bio | website | |
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visits | member for | 2 years, 10 months |
seen | Dec 18 '12 at 0:11 | |
stats | profile views | 117 |
Mar 22 |
awarded | Yearling |
Dec 17 |
comment |
recover trace of l-adic sheaves defined over an extension
Since the Frobenius for $\mathbb{F}_n$ is the nth power of the Frobenius for $\mathbb{F}$, you seem to be asking: what can you tell about (the trace of) a matrix from knowing (the trace of) its nth power? |
Dec 17 |
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Hodge numbers of reduction mod $p$
For 2.), the answer is NO! and for 3.) the answer is the smooth-proper base change theorem, which gives an isomorphism on the cohomology groups (see any book on etale cohomology). |
Dec 14 |
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Mathematician trying to learn string theory
Candelas once told me that, when he asked Atiyah how to learn algebraic geometry, Atiyah responded: "You can't". At first Candelas thought Atiyah was making a statement about him personally, but what he was saying is that algebraic geometry is such a large subject that understanding it is a full-time occupation. I'm sure string theory is the same. Therein lies the problem, and it doesn't help that when mathematicians and physicists talk about the same object they often do so in very different ways. |
Dec 13 |
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Elementary proof of Mordell's theorem
There may be proofs of Mordell's theorem that don't use any algebraic number theory (perhaps Mordell's original proof doesn't), but I doubt whether you would want to read them. You could try looking in Mordell's book or at the article Cassels, J. W. S., Mordell's finite basis theorem revisited. Math. Proc. Cambridge Philos. Soc. 100 (1986), no. 1, 31–41. |
Dec 10 |
answered | complex multiplication |
Dec 10 |
answered | $Pic(X)/l=0$ in terms of $H^*_{et}(X,\mu_{l^n})$? |
Dec 2 |
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algebraic groups and their Lie algebras
This is not a research level question. The answer is complicated, depending on the hypotheses, but can be found in books and in online notes. Briefly, over a field of characteristic zero, the category of representations of a semisimple Lie algebra is equal to that of the associated simply connected semisimple algebraic group, but otherwise the categories usually differ (e.g., for $\mathbb{G}_a$). |
Dec 2 |
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How does “modern” number theory contribute to further understanding of $\mathbb{N}$?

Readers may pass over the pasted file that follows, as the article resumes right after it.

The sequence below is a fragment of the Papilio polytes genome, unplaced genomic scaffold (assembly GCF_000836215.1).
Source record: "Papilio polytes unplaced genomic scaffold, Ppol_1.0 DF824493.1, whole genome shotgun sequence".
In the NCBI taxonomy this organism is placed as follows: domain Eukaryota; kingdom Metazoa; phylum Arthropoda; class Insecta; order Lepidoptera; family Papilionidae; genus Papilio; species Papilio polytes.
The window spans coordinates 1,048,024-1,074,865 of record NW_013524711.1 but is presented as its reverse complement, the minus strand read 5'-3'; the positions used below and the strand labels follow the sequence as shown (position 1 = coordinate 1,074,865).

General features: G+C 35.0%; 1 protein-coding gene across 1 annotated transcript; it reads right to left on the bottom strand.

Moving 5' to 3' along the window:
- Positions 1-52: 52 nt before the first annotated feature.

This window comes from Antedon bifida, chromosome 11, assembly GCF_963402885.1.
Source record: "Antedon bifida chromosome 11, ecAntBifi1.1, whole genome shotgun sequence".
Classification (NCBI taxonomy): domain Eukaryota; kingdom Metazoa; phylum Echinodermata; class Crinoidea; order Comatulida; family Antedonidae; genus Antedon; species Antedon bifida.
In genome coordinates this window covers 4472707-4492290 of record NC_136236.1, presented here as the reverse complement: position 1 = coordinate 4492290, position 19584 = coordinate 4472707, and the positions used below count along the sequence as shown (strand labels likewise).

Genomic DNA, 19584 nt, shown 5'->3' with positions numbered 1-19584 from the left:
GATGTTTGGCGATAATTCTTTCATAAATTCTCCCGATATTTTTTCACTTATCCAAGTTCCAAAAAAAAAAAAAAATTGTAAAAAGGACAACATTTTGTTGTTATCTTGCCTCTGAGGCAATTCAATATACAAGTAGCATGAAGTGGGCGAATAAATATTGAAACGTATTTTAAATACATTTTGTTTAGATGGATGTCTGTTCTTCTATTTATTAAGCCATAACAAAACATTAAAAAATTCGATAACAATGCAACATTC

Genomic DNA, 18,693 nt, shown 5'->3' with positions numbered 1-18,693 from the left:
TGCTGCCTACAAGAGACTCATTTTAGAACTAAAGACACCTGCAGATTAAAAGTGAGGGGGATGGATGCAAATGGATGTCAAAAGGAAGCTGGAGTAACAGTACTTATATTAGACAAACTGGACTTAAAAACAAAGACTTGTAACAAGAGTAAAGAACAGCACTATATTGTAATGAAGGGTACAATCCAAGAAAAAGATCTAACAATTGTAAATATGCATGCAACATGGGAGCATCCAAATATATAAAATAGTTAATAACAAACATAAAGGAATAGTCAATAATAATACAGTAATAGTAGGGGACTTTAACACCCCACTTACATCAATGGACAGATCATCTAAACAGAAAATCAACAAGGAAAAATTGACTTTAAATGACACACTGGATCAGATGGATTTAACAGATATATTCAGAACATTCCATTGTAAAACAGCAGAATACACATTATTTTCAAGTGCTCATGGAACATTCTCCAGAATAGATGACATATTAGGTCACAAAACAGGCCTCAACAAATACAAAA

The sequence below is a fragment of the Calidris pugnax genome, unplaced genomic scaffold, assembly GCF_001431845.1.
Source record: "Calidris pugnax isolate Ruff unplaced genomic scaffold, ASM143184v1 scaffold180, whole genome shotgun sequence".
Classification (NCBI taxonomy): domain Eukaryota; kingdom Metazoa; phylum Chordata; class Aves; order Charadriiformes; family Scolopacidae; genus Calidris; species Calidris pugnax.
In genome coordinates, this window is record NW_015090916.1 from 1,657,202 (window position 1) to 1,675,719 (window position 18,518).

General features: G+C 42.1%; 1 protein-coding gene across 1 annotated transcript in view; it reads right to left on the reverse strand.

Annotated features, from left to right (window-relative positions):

Enough brilliant mathematicians have studied the Riemann hypothesis without success that we can be reasonably confident that a proof will only come by looking at it in some broader context. What that broader context will be, alas, we don't know. |
Dec 1 |
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Extremely messy proofs
Messy? yes. 62 pages? no. Hilbert's proof only takes about 12 pages of the article. |
Nov 28 |
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Is it known if the absolute Galois group is “divisible”?
Quotients of divisible groups are divisible, which is certainly not true of the absolute Galois group of Q. |
Nov 27 |
answered | Fundamental motivation for several complex variables |
Nov 27 |
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Fundamental motivation for several complex variables
The theory of several complex variables is such a rich and beautiful subject I have trouble understanding how anyone can ask the question. For example, the the theory of symmetric Hermitian spaces is quite interesting. |
Nov 25 |
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Examples of injective morphisms which are not universally injective
"Universally injective" is equivalent to "injective and all the maps on the residue fields are radicial" EGA I, 3.7.1. |
Nov 24 |
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Langlands Paper on representations of abelian algebraic groups
There are several expositions of Langlands paper in the literature, for example, Labesse, J.-P. Cohomologie, $L$-groupes et fonctorialité. (French) [Cohomology, $L$-groups and functoriality] Compositio Math. 55 (1985), no. 2, 163--184. |
Nov 19 |
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Is there an algebraic geometry analogue of the closed graph theorem?
Instead of assuming that the projection from $\Gamma$ to $X$ be proper, doesn't it suffice to assume that $\Gamma$ be irreducible? |
Nov 17 |
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Groups becoming algebraic groups
What's the motivation for the question? Even if the answer were yes (which I doubt), it wouldn't make it easier to verify that a variety is an algebraic group. |
Nov 16 |
awarded | Commentator |
Nov 16 |
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Is there something interesting in the uniqueness condition for a sheaf?
Well, all "natural" presheafs are presheafs of functions, for which uniqueness is automatic. However, the presheaf quotient of a sheaf by a subpresheaf need not satisfy uniqueness. For example, consider at the presheaf quotient of the sheaf of locally constant functions on a space by the subpresheaf of constant functions. |
Nov 8 |
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A natural way of thinking of the definition of an Artin $L$-function?
4. It behaves correctly with respect to inducing characters. |